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Youth Employment and Steps to Success
Maine is facing a workforce challenge. With historically low unemployment – under 4 percent for 29 consecutive months – the YES Campaign focuses on the many opportunities for teens in Maine. Young workers learn how to work well with others, to respect and have self-control, and develop good time-management skills and personal responsibility---all important attributes that will serve them well in their personal, educational and professional lives.
- 7/20/2018: Maine Unemployment Rate 2.9 Percent in June
- 6/14/2018: Applications for Training Grant Pilot now open to Tourism and Related Employers
Connect with YES!
Say “YES” to that First Job
Youth Employment and the Steps to success seeks to boost youth employment this summer. We will help young people think about what employment “Steps” mean to their personal definition of “Success” – work, pre-apprenticeship, apprenticeship, college, trades school, career paths, etc.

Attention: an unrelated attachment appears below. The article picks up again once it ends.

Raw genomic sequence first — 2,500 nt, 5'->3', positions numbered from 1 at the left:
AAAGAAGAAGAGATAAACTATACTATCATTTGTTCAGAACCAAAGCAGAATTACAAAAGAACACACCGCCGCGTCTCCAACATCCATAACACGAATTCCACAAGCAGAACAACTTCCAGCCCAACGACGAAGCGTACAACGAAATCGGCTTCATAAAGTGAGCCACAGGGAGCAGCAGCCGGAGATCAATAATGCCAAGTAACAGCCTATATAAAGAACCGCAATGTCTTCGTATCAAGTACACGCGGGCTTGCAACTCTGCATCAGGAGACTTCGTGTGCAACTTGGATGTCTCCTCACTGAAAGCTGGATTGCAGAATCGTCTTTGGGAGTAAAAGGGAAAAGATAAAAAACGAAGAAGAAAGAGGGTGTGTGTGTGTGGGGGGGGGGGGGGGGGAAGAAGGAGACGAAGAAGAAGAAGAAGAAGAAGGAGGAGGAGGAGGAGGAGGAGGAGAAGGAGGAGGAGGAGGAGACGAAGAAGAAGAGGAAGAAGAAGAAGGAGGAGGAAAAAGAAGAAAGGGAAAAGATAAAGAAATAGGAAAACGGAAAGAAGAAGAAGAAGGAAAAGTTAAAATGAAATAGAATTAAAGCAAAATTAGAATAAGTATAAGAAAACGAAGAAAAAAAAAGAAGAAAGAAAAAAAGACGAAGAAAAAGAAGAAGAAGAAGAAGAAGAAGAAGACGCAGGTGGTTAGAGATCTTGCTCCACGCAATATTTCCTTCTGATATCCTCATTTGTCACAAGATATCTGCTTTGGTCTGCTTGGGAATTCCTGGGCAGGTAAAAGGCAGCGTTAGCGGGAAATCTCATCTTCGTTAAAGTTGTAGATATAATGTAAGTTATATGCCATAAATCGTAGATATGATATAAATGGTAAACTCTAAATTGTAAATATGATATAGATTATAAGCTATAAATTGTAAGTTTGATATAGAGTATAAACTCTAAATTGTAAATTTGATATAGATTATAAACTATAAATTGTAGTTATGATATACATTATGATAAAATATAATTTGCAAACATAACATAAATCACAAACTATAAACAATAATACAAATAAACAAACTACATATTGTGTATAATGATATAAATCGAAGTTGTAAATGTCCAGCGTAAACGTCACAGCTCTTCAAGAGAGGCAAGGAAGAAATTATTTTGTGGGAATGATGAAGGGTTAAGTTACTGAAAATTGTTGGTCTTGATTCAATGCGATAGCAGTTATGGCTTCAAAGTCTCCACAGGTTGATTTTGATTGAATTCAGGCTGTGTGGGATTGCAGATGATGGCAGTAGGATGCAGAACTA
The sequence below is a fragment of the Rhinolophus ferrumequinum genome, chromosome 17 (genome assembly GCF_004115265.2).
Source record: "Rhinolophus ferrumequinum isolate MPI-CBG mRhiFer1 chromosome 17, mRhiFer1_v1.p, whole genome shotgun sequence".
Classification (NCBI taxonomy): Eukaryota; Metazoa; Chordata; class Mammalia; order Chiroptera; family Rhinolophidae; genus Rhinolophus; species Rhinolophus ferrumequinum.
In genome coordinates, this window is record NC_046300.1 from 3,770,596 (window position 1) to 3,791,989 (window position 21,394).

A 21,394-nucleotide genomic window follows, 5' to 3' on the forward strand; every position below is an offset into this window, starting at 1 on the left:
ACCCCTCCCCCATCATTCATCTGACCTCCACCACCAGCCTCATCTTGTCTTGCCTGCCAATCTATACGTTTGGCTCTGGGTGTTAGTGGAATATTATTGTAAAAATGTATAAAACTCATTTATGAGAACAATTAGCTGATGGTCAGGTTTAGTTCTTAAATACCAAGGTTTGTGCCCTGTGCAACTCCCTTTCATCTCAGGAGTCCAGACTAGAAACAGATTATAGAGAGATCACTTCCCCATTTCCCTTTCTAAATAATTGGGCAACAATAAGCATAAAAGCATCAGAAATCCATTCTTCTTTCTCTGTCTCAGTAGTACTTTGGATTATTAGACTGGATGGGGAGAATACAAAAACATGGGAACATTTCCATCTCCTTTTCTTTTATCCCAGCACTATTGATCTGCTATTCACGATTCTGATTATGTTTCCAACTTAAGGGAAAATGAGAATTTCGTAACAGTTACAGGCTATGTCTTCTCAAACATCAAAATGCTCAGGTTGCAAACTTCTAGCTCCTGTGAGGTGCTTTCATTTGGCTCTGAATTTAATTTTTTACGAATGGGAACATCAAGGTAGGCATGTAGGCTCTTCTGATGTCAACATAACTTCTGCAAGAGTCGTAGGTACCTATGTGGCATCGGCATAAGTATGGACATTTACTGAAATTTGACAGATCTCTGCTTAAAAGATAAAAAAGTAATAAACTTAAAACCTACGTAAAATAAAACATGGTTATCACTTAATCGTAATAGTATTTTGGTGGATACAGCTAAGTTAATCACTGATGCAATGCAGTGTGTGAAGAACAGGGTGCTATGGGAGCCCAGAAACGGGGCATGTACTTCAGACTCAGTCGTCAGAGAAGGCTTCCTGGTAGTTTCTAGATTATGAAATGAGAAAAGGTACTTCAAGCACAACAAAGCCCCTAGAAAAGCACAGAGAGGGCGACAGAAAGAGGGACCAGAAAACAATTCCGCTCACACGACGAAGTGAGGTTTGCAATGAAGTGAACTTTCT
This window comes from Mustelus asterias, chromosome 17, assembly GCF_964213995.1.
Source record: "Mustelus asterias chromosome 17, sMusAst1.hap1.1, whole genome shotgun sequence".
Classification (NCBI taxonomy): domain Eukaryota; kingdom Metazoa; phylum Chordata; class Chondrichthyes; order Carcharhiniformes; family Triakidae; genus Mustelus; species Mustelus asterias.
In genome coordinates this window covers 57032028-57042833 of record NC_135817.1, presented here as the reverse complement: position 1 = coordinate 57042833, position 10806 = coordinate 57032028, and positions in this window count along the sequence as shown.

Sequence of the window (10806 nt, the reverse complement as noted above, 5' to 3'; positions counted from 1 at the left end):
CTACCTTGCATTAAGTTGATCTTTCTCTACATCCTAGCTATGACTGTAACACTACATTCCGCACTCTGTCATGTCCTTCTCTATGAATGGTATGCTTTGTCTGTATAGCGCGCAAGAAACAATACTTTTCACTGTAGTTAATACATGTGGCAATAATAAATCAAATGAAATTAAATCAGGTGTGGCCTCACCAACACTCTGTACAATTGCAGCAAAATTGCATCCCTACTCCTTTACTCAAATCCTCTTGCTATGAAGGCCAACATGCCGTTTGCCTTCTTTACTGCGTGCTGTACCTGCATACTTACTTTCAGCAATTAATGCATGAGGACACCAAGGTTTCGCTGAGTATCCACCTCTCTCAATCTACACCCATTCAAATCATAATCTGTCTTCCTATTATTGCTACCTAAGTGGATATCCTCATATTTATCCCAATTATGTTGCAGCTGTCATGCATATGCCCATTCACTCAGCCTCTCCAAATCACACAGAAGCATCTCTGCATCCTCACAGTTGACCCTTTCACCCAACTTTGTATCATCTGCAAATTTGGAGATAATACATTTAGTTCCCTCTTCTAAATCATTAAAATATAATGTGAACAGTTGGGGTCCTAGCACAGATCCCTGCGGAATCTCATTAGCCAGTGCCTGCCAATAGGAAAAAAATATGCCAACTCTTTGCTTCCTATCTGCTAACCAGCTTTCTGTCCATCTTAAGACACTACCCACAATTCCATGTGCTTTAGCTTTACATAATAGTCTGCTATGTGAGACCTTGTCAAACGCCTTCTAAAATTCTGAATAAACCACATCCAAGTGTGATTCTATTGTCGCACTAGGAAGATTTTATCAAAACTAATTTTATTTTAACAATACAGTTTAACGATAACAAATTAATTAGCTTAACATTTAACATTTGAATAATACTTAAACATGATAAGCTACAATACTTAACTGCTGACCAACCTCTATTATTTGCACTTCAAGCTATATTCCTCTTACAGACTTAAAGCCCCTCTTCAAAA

Introducing teens into the workforce helps:
- Build confidence, self-reliance and independence;
- Understand the responsibility and value of having their own money; and
- Cultivates soft skills that many employers crave in today’s workers.
Together with our partners, we’ll:
- Increase the number of work permits issued by 50% (4,261 in 2017);
- Support, promote and encourage 14- and 15-year-olds as they search for that first job;
- Improve the efficiency of the Work Permit process;
- Educate employers how they can be a part of building Maine’s future workforce; and
- Leverage every possible resource to forward these goals.
YES, it’s that Easy
Employer must have a stamped, approved work permit on file before allowing any minor under 16 years old to work.
- Minor has a promise of a job
- Minor brings proof of age and parental permission to school superintendent’s office
- Superintendent’s office completes Work Permit and submits to Maine Department of Labor (MDOL).
- MDOL reviews Work Permit to ensure minor is of legal age and that the occupation is safe.
- MDOL validates the Work Permit and returns a copy to the superintendent’s office.
- Superintendent’s office provides a copy for the employer.
The minor cannot work until the Department of Labor approves the Work Permit.